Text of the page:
3.Re: Maximim permissible height of buildings . An Expert Committee had been formed for framing Bye-laws for Municipalities coming under Government of West Bengal, of which I was also a Member along with (Late) Shasheesh Prasad and Mr. Tshering, Technical Adviser DGHC to represent the hills. It is true that we had fixed up 11.5 meters as the maximum permissible height of buildings in the hills of Darjeeling. This works out to37’9” – people still think in ‘feet’ and not in ‘meters’. An average floor height is 9’6”, so four stories would mean 38’0”- add to this 2’0’plinth height and the total height of the building will come to 40’0”. In view of the extreme scarcity of land in the hills, and for all practical purposes, a would-be house builder will undoubtedly go in for a 4-storied building and pay a fine for the excess height or bribe his way through. Thus 11.5m. or 37’9” is neither here nor there. Under the circumstances, I would suggest a realistic maximum height of 12.5m. (i.e. 41’0”) which would accommodate 4-stories plus plinth height, as opposed to 13.5m.(i.e. 44’3”) as desired by hill municipalities (which will actually extend to 5-stories)! Does that earn me the title of ‘Mentally Retarded’?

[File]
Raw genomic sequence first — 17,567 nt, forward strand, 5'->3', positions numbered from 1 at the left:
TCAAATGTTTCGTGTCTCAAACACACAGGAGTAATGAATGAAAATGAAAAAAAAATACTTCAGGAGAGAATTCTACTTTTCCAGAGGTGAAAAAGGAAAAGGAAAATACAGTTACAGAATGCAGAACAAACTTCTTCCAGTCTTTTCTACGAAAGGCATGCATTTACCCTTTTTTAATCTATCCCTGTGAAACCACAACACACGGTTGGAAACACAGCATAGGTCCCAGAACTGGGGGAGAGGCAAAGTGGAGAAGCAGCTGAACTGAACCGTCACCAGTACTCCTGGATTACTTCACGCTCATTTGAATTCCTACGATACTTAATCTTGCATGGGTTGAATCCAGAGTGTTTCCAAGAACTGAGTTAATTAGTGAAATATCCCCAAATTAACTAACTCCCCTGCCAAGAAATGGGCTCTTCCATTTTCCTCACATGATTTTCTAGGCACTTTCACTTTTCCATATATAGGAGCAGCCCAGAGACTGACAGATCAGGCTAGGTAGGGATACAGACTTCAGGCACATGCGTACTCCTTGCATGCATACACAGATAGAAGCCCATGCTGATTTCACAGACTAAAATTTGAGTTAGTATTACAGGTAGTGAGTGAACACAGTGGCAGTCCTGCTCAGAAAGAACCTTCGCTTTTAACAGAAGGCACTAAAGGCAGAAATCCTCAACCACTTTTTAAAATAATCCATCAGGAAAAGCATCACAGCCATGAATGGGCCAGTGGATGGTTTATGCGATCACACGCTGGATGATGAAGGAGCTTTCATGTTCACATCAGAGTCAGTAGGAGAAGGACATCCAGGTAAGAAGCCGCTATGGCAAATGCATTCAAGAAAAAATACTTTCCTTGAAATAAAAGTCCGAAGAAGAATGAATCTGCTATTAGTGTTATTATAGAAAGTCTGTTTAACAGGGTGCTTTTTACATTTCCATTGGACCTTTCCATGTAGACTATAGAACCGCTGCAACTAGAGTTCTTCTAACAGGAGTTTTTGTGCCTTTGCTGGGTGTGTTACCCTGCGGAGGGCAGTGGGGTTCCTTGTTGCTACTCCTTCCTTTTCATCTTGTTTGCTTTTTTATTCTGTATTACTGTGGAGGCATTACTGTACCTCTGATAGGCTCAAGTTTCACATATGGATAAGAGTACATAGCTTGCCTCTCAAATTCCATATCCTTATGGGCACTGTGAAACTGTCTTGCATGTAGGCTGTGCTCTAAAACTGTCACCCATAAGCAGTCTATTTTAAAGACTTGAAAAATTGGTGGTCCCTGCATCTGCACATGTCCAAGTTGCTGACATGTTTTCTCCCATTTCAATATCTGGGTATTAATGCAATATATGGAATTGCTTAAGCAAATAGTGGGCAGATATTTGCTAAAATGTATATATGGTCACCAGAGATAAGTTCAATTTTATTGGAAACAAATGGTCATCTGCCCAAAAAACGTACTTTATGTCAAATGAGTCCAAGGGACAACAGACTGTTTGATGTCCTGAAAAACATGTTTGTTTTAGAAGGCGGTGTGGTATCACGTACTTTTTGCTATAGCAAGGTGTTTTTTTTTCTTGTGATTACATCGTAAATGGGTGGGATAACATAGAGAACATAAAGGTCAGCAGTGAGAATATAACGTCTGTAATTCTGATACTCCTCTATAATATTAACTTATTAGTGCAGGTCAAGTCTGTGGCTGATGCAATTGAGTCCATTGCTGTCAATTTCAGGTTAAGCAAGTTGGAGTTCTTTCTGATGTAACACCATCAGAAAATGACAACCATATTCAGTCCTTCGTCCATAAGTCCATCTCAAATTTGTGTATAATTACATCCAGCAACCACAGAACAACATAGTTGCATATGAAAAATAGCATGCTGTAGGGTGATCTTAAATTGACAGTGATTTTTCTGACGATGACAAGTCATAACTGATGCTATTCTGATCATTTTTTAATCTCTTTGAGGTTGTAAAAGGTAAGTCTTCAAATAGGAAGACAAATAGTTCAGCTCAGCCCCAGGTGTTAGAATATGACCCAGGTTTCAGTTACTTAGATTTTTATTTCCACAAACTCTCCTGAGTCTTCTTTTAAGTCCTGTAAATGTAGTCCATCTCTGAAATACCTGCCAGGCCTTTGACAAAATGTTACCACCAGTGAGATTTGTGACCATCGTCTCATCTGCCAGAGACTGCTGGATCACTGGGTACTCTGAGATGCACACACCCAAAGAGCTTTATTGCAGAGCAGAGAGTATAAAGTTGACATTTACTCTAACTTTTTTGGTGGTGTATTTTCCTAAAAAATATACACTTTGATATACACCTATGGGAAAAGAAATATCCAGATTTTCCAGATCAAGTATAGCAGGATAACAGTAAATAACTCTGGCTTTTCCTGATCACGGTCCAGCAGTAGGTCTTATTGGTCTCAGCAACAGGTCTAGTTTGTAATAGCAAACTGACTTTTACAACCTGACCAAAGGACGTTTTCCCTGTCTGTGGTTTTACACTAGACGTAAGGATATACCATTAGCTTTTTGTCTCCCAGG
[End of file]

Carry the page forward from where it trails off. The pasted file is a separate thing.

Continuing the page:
4.Re: Drainage System .The ‘Jhoras’ or natural hill streams form the backbone of our drainage system, but they are a neglected lot. In fact, it has been found that a majority of landslides during 2007 have been caused by ‘Jhora Erosion’. This is a massive problem – but where do we begin?. Since landslide protection has been the main plank for ‘save the hills’, I think we should start off by making a detailed inventory (supported by Mapping), of all the ‘jhoras’ within Kalimpong, Darjeeling and Kurseong Municipalities. It can be noticed that under natural conditions, rainwater partly infiltrates into the soil and is partly transported to the ‘jhoras’ as runoff. But in densely built-up areas within municipalities the infiltration part is reduced to a minimum, as entire lands are covered by buildings, roads, footpaths and cement plastered courtyards. As a result of this, additional runoff is created, which finally finds its way to the jhoras. This heavy inflow of runoff water often far exceeds the natural capacity of the jhoras, causing toe-erosion and landslides – small slips in the beginning, culminating in entire hill- slopes sliding down into the eroded jhoras with every passing monsoon. Careful insight into photographs in ‘savethehills’ website vividly show how dangerously close we all are in the hills of Darjeeling, Kalimpong and Kurseong subdivisions to total disaster by landslides! The three hill municipalities of Darjeeling, Kalimpong and Kurseong already have good manpower, databank, mapping and organizational structure. They can easily arrange adequate finances for the Mapping and Inventory Survey Works proposed above. We in savethehills, assisted by our supporting ‘Public Participation Units’, can ably assist them to complete the Survey and Mapping work done within the next 3 months, after which a Priliminary Action Plan can be prepared to face the next monsoon. This can be modified and fine-tuned for achieving better results in the coming years. Something is better than nothing, I presume!